Each of the states that employ capital punishment uses its own set of rules and procedures. Some states enforce a price limit, while Texas limits a last meal to the things accessible by the regular prison kitchen staff. In 1995, the Federal Government administered its first execution since 1969. Timothy McVeigh’s execution prompted development of a 56-page “Execution Protocol,” “meant to ensure that all executions are carried out ‘in an efficient and humane manner.’” This document clearly outlines a last meal choice as a scheduled step in the execution process: “At least seven days prior to the execution, the warden or designee will contact the condemned individual to arrange for his/her last meal,” and “The condemned individual will be served a final meal at a time determined by the warden” between twelve and three hours prior to the execution (Fritsch). In Texas, according to death row chef Brian Price, the meal would be ready at 3:45 p.m. and delivered at 4 p.m., two hours before lethal injection. This last tray of food, which would become very public following the execution, was covered in paper “for privacy.” Price reveals that although an inmate could request anything, he often received something different: “The local newspaper would always say they got 24 tacos and 12 enchiladas, but they would actually get four tacos and two enchiladas” (“Confessions”). After all of this procedure, the report sensationalizes the last meal, much as early publications sensationalized the last words.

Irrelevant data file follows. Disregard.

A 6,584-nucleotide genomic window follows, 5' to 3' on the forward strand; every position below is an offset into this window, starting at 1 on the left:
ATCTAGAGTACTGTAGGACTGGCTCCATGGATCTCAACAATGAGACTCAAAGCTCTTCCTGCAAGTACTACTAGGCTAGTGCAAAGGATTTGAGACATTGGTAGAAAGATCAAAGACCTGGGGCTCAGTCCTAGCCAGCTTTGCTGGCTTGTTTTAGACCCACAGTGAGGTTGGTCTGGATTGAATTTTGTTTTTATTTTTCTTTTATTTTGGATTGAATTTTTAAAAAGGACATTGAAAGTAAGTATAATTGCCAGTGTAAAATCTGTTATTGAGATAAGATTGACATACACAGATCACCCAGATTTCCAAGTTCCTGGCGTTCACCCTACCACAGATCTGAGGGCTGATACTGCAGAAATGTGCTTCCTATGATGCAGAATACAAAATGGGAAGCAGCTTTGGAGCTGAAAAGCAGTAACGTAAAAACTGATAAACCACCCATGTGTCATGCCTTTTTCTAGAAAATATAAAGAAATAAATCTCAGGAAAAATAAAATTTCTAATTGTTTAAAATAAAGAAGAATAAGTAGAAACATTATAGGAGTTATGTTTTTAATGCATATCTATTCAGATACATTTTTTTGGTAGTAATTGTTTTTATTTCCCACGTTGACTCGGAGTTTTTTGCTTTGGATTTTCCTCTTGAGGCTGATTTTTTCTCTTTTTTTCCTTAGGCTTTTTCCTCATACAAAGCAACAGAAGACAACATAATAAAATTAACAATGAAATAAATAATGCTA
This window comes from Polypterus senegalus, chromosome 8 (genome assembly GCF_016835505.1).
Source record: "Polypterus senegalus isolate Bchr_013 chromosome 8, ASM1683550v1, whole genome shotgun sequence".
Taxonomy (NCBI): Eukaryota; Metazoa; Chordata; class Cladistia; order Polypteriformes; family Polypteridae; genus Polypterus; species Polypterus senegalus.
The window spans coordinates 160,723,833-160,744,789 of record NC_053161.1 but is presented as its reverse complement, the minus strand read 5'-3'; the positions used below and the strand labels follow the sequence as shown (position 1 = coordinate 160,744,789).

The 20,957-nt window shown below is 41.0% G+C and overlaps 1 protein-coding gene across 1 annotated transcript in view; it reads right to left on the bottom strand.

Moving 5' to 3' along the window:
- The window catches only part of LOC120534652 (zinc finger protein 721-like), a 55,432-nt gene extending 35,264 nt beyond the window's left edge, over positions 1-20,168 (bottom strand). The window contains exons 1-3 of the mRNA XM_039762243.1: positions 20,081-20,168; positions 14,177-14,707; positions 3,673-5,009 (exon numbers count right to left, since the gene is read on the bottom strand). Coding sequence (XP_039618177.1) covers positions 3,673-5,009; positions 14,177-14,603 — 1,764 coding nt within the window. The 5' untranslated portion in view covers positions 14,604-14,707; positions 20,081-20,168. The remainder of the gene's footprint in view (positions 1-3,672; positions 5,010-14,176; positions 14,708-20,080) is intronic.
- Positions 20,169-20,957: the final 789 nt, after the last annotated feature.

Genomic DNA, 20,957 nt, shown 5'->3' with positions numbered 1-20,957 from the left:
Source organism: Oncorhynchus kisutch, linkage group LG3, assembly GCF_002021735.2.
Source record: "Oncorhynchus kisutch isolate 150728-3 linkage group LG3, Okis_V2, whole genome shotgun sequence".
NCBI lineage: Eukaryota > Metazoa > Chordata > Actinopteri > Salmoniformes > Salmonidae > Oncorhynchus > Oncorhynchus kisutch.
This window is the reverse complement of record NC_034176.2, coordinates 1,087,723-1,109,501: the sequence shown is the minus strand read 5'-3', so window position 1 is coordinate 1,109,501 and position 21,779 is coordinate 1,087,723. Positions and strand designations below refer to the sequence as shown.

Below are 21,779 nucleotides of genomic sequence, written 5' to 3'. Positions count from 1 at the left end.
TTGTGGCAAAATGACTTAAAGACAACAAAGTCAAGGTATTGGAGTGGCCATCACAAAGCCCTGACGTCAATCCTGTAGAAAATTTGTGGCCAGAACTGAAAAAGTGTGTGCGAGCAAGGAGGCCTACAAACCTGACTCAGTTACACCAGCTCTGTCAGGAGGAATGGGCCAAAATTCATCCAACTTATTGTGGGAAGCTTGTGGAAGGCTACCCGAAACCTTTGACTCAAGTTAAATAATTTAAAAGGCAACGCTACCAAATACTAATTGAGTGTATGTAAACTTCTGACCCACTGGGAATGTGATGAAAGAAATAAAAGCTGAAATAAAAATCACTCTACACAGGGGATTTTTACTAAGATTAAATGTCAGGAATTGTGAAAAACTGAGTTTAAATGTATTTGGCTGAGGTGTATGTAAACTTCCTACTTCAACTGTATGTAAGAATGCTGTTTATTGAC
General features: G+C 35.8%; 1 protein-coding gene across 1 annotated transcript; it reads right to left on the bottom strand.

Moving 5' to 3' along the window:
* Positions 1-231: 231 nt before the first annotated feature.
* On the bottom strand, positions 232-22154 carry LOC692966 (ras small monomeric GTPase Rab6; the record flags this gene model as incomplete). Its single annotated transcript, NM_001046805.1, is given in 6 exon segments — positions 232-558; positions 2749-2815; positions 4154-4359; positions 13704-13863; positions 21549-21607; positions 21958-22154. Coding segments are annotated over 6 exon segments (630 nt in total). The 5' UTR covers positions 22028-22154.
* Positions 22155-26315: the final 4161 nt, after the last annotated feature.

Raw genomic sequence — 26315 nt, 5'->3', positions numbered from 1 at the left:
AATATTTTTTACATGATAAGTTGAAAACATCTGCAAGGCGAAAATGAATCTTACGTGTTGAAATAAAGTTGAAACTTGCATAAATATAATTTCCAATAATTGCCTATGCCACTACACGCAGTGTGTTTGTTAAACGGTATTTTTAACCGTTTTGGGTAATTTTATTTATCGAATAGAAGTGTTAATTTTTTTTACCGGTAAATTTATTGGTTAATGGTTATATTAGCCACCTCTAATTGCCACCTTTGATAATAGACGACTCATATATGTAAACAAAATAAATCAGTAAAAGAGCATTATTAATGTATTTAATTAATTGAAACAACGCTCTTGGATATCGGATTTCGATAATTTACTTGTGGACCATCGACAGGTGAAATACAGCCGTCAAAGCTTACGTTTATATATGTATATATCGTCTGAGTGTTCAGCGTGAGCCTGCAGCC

So why does the state even allow a last meal? Bob Greene argues that “inviting” prisoners to choose a last meal is “hypocritical and insulting to the memory of the victims” because, he poignantly argues, murderers take that foresight and choice from their victims. Perhaps, Tony Karon of TIME suggests, the prisoners accept a last bit of freedom and humanity to make up for the “grim act of violence of the state” that is about to occur. Especially considering that prisoners don’t always get what they ask for, this seems unlikely. Daniel LaChance notices that although execution practices have historically moved toward anonymity and bureaucracy, the last meal and final speech have incongruently been sustained. His recent paper, “Last Words, Last Meals, and Last Stands: Agency and Individuality in the Modern Execution Process,” argues that in giving the prisoners choice in their final meals and words, the state portrays them as autonomous agents who have chosen their deeds and accepted their fates. In other words, the prison system denies a prisoner individuality until his or her last day of life in order to feel righteous in executing him or her. In the midst of a vengeful prison system (Abramsky), this makes perfect sense. It is much more satisfying to exact revenge on a person than on a number. In fact, despite the moves toward more humane and less painful execution, the state can treat mentally ill patients with antipsychotics so that they’re “sane enough to be executed” (“Confessions”). Clearly, the “ideal candidate” is an irredeemable individual, and sane enough both to feel and participate in his death. In other words, if they can choose the last thing they eat, they must have chosen to murder, in which case they deserve to die. Furthermore, resemblance to the biblical Last Supper might justify vengeful treatment in the name of religion, especially for prison staff like Oscar Dees, who believed that God intended him to punish criminals. This powerful, righteous moral logic is published and extended to the public, creating a sense of justice that maintains support for the death penalty. As in Cool Hand Luke, this public spectacle of punishment and revenge is a self-serving institution of the prison system itself.